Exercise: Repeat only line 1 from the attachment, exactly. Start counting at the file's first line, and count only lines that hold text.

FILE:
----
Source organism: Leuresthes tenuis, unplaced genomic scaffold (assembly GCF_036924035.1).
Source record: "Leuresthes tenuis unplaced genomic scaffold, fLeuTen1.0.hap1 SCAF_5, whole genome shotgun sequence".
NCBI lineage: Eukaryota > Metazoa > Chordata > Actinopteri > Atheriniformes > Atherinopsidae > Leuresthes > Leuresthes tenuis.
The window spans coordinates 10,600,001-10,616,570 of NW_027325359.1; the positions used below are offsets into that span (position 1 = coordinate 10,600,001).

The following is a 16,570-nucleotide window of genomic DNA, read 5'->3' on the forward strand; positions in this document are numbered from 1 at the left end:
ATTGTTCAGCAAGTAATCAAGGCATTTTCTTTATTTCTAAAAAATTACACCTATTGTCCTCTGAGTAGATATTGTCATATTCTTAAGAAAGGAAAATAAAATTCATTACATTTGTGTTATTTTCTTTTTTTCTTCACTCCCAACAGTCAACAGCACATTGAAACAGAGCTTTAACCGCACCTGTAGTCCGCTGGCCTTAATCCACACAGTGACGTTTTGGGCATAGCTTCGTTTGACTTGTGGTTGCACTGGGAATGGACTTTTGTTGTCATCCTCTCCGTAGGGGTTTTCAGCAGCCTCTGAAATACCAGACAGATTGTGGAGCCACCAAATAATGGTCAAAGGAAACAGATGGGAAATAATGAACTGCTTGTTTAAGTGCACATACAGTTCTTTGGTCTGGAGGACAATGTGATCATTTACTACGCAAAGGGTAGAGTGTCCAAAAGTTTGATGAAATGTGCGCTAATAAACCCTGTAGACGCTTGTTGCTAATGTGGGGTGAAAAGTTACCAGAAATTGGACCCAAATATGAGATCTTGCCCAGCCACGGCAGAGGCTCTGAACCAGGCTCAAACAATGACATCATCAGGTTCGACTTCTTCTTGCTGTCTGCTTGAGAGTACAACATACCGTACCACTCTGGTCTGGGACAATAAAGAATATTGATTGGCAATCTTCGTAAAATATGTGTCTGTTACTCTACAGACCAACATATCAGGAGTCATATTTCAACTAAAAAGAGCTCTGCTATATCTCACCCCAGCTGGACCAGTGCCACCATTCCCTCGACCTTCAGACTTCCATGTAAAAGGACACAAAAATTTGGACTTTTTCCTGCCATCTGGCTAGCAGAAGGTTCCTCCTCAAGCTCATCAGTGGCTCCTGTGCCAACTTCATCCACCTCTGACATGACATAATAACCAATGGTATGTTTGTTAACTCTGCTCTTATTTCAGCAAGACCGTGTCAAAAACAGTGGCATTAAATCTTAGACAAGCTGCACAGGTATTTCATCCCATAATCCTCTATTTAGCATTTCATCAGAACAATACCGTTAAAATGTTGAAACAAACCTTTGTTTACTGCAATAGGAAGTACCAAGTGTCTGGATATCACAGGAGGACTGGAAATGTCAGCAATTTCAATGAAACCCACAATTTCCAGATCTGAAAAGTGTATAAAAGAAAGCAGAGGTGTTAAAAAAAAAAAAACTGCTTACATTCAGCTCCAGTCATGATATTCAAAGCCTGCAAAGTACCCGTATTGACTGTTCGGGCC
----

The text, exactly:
Source organism: Leuresthes tenuis, unplaced genomic scaffold (assembly GCF_036924035.1).